By Ava Ikbal, Opinion Writer
What ever happened to the pressing issue regarding the youth immigrants of America that trended on twitter for a day and has now been forgotten? Well, it’s still a problem and I’ll tell you why.
DACA (Deferred Action for Childhood Arrivals) was an administrative policy established by the Obama administration in 2012. This policy attempts to allow people who entered the US as minors to defer their deportment and become eligible for a work permit. Almost 800,000 people, called Dreamers, are enrolled in this program as of 2017. Why is this important? The 45th is now ending this program and therefore, planning to deport almost 800,000 immigrants, mostly youth, for no reason.
Oh wait, there is a reason, as US Attorney General Jeff Sessions stated, “Immigrants are stealing American jobs.” First of all, most immigrants aren’t even able to get the jobs most desired by Americans. Undocumented workers usually end up taking the unpleasant, tedious jobs that Americans are unwilling to do. Research shows that even though legal immigrants make up only 15 percent of the nation’s workforce, they account for about a quarter of entrepreneurs and investors. Not only that, “over one third of new firms have immigrants in their initial leadership team.” Second, the educated legal immigrants under DACA end up creating new jobs or filling jobs that low-skilled Americans are unable to do. “College graduates are more prevalent among recent immigrant adults than among all adults in 90 of the 100 largest metropolitan areas.” We actually need these immigrants to fill our jobs. As of 2017, the US has reached nearly full employment. According to the American Action Forum Study, even if all Americans filled the open jobs positions after deportation, the country would still be short of 4 million workers.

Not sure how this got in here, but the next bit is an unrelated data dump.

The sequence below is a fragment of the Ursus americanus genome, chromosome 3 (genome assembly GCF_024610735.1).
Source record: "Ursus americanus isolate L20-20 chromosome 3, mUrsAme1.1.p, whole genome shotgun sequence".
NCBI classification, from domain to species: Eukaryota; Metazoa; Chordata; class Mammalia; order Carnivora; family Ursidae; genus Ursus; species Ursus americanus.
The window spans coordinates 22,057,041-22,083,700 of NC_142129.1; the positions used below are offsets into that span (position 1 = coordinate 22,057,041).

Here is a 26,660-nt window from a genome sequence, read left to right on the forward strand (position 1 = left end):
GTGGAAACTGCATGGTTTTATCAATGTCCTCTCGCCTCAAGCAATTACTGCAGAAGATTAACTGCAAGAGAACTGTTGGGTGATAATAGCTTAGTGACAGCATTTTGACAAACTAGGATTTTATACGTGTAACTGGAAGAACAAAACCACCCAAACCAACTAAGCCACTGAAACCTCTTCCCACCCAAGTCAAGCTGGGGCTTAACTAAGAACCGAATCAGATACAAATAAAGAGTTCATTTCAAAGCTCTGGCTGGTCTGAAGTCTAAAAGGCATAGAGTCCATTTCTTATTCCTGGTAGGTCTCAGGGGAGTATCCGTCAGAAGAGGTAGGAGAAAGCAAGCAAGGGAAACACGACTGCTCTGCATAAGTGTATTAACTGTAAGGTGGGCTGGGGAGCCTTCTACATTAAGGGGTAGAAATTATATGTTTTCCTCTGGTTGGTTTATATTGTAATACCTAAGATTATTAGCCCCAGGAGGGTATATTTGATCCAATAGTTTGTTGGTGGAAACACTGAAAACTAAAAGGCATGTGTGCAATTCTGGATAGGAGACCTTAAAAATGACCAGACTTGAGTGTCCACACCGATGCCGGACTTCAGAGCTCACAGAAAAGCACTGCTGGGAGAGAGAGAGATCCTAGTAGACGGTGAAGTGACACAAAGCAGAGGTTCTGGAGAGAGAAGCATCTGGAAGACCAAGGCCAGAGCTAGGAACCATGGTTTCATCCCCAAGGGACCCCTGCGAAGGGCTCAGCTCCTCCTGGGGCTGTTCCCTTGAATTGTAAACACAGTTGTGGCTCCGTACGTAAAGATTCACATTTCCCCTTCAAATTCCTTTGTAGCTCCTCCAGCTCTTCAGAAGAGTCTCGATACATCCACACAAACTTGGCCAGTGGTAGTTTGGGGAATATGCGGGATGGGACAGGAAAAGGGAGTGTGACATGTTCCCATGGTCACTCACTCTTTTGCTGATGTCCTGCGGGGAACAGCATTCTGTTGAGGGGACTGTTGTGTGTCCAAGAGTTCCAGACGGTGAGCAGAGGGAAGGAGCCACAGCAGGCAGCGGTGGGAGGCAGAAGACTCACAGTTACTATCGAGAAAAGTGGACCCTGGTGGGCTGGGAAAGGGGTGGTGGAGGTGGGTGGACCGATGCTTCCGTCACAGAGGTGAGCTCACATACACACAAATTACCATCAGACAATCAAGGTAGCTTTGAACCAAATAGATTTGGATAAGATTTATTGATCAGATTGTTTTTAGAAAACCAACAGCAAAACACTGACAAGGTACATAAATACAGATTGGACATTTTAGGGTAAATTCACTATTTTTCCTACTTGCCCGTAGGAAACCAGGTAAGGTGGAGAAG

The Journal of Public Economics released a study in 2016 that stated how DACA increased participation in the labor force and ultimately decreased the unemployment rate for Dreamers. Economically speaking, ending this program will do more damage than good. Since the population is aging, there are less working-age people to pay taxes for benefits like Social Security and Medicare. A new generation of motivated youth immigrants who will join the future workforce and pay more taxes is exactly what is needed for our economy.
Furthermore, economist, Giovanni Peri, stated that “DACA increases consumption and overall demand for US services, products, and jobs where the DACA recipients live and spend.” He also stated that getting rid of DACA would result in an economic loss of $215 billion, a fiscal loss of $60 billion and $7.5 billion in deportation costs. Are you just as confused as I’ve been? Not only do these youth immigrants contribute positively to our economy, but deporting them actually creates fiscal loss and economic strain on the US. So, why is the 45th trying to deport them?
“When Mexico sends its people, they’re not sending their best. They’re sending people that have lots of problems, and they’re bringing those problems with us.
They’re bringing drugs. They’re bringing crime. They’re rapists.” – 45th. Do we honestly believe that this man is deporting these immigrants simply because they’re so called, “taking American jobs?” Let’s review. 800,000 immigrants, mainly youth, most of whom are educated, are fully contributing to our thriving economy, adding diversity to our culture and 45th wants to send them back to developing countries with no hope for the future. 45th has no other reason to deport all of those youth other than a racist agenda. #DefendDACA should be without say.
Now, what can we do?
1. Join Seton Hall’s effort to #DefendDaca
a. Senator Ikbal and President Simon will be holding outreach events where students will write postcards to local representatives and urging them to fight for DACA
2. Do Something is a nonprofit that has a large campaign to protest the repeal of DACA. Show your support by checking out their website, dosomething.org
3. Social Media! This is our biggest platform to have our voice heard, especially as college students.
A version of this article appeared in the Tuesday, October 24th print edition.
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